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Australia approves China-led purchase of giant cotton farm

August 31, 2012

CANBERRA: Australia today approved the purchase by a Chinese-led consortium of a giant cotton farm, a decision certain to inflame the political debate over foreign ownership of farmland.

Treasurer Wayne Swan (photo) approved the sale, for an undisclosed price, but set several conditions, including forcing the Chinese textile firm leading the purchase, Shandong Ruyi, to sell down its stake in the Cubbie Station property to 51% from 80% within three years.

Swan also said Ruyi’s Australian partners, the family-owned Lempriere Pty Ltd, would be responsible for operating the Cubbie Group, including the marketing and sale of its cotton, which must be sold in line with international market practices.

Cubbie Station covers almost 1,000 sq km (390 sq miles) of south-western Queensland and has been in administration for three years after racking up more than US$300 million in debt during a prolonged drought.
Cubbie can grow up to 330,000 bales of cotton in a good year, as well as some wheat, barley, sorghum and corn.

The station has entitlements to a massive 537,000 mega litres of water, or enough to fill Sydney Harbour.

The water allocations have raised political concerns that the sale to a foreign investor could undermine Australia’s chances of reforming water policy, and the sale has drawn anger from lawmakers who wanted the government to block the deal.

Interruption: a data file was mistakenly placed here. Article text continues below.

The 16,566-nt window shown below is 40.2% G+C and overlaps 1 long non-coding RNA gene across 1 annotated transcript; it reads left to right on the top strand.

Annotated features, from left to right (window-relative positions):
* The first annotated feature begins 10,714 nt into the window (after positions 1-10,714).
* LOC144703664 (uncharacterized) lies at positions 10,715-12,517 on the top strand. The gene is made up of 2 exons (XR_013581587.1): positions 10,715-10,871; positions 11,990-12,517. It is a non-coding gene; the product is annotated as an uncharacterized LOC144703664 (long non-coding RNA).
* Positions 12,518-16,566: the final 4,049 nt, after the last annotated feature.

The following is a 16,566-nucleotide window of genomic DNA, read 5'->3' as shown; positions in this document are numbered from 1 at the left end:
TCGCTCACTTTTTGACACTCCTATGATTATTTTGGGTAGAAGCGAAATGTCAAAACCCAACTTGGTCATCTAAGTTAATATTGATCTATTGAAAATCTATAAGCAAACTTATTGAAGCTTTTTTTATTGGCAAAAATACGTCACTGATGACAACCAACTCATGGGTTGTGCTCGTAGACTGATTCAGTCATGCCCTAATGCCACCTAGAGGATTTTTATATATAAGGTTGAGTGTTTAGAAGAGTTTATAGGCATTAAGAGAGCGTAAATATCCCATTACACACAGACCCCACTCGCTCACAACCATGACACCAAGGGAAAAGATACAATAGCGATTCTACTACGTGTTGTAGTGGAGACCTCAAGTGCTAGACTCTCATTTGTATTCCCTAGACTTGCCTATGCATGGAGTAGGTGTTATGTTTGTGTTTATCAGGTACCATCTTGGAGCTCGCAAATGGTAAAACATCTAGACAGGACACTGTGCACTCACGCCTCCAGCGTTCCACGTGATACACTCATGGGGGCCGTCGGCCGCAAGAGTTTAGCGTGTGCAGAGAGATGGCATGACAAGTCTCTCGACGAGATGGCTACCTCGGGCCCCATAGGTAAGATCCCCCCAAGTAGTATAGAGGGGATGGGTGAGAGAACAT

Ahead of the announcement, independent lawmaker Nick Xenophon called on Swan to block the Cubbie sale to protect the water flows into the Murray-Darling river system, which flows through Australia’s food bowl states.

“These important environmental assets shouldn’t be flogged off to a foreign company that has no connection to Australia, and no obligation to act in our interests,” Xenophon said.

But Swan said the proposed sale of Cubbie would not have an impact on water management.

“The proposed acquisition of Cubbie Group will not impact on water management arrangements as Cubbie Group will remain subject to State and Commonwealth rules and regulations,” he said.

“If the proposal proceeds, the consortium will be able to actively participate in water markets to sell water access rights that are surplus to business requirements.”



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